Work proved an outlet for me. All the duties in the priory were
held in common. One could work in the kitchen as well as read
scholarly texts in his cell. Some of my first work was helping in
the infirmary, tending to the sick. Early on, too, I helped serve
the poor who came our way. Canterbury was deemed a town,
but compared to places like Paris--or even Benevento--it seemed
more like an oversized village. Most of the town's housing was
near the Cathedral or the nearby St. Augustine's Abbey, yet
another Benedictine house. As for the poor, working with them
I got to meet a lot of the town's inhabitants.
Still life was picking-up for Canterbury, based on a tragedy--the
murder of the late Archbishop, Thomas a Becket. Originally he
was a close friend of King Henry II, but over time he was being
steadily pressured by the King's determination to interfere in
Church affairs. The King wanted to *use* Thomas as his own
point person, who would simply give over to him. The Archbishop
would not comply and became a troublesome thorn for the King.
Hence Thomas a Becket was murdered in the Cathedral, only
a few years before I arrived. The King's men martyred Becket,
though Henry tried to beg off.
Consequently, this tragedy spawned numerous pilgrimages
to Canterbury, to the Cathedral where Thomas a Becket was
murdered. This good Archbishop had become a favorite of the
people, and Canterbury had become a recipient of the pilgrim's
money. So life was picking-up for the town.
Anyway, after completing my novitiate I smoothly moved into
the various functions of the priory. Mainly I was designated
a "Master," once again, in that I was tapped to teach the monks
a myriad of religious and theological subjects. This was not
surprising, since only a few of the monks were actually even
fairly well-educated. Most of the monks were younger sons or
left as child oblates, and they were the monastic majority in
the priory. Nonetheless, most were open to learning. I made
it easier for them by trying to make theological and doctrinal
complexities somewhat understandable. And as I did in Paris,
I emphasized Love and Forgiveness.
No doubt everyone has a certain need for forgiveness. But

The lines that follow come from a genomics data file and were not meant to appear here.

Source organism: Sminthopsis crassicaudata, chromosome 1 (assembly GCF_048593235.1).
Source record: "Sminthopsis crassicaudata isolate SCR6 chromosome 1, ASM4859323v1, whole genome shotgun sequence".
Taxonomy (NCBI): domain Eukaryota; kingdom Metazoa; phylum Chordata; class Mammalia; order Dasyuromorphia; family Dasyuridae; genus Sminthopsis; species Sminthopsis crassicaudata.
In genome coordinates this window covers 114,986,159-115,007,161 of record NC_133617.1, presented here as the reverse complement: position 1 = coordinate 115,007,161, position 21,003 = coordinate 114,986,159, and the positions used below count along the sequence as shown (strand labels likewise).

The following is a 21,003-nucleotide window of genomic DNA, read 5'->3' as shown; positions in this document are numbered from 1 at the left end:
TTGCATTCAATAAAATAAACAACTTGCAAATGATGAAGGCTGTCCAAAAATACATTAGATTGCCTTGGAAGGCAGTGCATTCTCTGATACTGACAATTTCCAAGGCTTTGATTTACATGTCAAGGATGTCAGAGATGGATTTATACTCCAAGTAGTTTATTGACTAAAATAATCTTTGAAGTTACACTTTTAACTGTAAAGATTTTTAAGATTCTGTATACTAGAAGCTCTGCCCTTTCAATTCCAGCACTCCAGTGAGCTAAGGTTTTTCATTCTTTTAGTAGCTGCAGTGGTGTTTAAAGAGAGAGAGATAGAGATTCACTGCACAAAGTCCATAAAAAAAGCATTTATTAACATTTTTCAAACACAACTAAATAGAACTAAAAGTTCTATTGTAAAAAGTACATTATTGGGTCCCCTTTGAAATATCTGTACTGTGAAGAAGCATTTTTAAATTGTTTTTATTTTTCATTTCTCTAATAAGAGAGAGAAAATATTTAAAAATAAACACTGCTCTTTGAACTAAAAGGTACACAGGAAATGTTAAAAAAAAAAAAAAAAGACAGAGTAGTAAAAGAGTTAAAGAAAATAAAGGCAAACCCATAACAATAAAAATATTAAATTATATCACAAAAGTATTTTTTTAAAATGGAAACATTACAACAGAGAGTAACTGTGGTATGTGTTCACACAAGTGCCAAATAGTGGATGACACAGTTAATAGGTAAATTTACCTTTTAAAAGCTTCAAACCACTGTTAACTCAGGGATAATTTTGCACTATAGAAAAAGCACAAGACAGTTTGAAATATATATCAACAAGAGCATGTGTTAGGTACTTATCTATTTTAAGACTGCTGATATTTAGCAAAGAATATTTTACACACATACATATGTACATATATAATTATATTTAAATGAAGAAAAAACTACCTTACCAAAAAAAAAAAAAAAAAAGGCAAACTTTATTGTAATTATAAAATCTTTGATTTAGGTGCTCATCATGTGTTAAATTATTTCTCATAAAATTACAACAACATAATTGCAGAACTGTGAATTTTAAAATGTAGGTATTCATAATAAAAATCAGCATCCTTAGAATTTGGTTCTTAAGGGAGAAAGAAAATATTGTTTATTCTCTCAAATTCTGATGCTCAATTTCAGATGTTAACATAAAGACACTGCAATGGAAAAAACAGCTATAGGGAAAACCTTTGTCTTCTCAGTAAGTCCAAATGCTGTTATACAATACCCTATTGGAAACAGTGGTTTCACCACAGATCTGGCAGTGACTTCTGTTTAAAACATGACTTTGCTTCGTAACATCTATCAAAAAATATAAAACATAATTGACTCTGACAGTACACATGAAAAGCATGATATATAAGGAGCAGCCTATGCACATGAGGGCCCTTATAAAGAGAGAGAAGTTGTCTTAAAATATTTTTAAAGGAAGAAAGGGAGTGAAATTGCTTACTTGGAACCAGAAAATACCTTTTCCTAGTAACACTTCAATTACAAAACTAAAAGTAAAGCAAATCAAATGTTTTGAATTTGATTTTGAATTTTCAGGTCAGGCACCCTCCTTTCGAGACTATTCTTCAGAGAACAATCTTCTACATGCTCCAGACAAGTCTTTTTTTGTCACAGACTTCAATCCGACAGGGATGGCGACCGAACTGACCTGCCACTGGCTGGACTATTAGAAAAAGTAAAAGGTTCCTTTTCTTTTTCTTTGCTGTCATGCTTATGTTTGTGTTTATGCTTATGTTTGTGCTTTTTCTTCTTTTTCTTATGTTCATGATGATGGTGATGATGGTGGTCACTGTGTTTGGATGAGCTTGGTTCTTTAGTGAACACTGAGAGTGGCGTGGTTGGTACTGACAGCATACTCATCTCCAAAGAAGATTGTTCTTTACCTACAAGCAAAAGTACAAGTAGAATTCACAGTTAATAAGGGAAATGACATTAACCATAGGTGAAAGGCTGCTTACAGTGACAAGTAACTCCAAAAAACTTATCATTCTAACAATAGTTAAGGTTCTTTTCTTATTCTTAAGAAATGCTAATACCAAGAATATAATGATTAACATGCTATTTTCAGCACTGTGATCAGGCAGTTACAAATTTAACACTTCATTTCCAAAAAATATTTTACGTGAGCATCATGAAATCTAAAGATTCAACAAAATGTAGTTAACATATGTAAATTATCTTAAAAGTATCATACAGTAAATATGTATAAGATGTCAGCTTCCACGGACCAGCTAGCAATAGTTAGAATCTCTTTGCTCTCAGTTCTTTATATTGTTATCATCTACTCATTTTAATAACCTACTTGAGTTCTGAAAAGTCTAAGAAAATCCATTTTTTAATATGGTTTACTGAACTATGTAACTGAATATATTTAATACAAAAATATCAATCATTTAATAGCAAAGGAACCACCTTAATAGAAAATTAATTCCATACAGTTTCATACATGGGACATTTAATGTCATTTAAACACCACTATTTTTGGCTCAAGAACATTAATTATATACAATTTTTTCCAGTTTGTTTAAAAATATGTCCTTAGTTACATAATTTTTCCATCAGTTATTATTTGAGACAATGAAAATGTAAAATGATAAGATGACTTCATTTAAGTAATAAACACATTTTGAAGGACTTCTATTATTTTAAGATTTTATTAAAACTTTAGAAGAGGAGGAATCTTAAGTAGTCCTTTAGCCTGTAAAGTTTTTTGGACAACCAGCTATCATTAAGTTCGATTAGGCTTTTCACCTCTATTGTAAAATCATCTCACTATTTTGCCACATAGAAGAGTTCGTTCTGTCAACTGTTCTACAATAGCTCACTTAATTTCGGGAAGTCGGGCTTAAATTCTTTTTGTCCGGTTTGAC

my need seem to become more critical as each day passed.
Guilt was eating away my heart and mind. Then came the
threshold that I had to pass through. When I was 44 years of
age, our prior left to become the Abbot of Battle Abbey. God
only knows why, but the priory's community voted for me to
become their new prior. I was both stunned and disturbed.
I was disturbed, because I had carried my hidden guilt all
through the years--not once talking about it in confession.
Worried about my position in the Church, I still did not trust
God to help me through. Carrying the guilt, I was not clean.
It wasn't so much the sinful act of lust as it was the terrible act
of spurning Love.
At last I garnered up the courage to take this guilt into
confession. I could do no less, if I were to accept becoming
the Prior of Christ Church Priory. I chose our now presiding
Archbishop Richard to be my confessor. He had once been
the Prior of Dover, and I believed him to be a good and
tolerant man. Nonetheless, as I entered the confessor's
box I was trembling with fear.
It proved a terrible hour for me, unburdening this guilt on
my Archbishop. Good man he was, but he was *not* easy
on me. Essentially he told me what I already knew, that I
would have to pay a lifetime of penance for my crime against
Love. Oddly, he barely made mention the sin of lust that
I surely had committed during the course of this affair. In the
end I came out of that confession feeling at least slightly
My Archbishop made no objection to my becoming the Prior.
Hence, I accepted the monks' call to be their leader.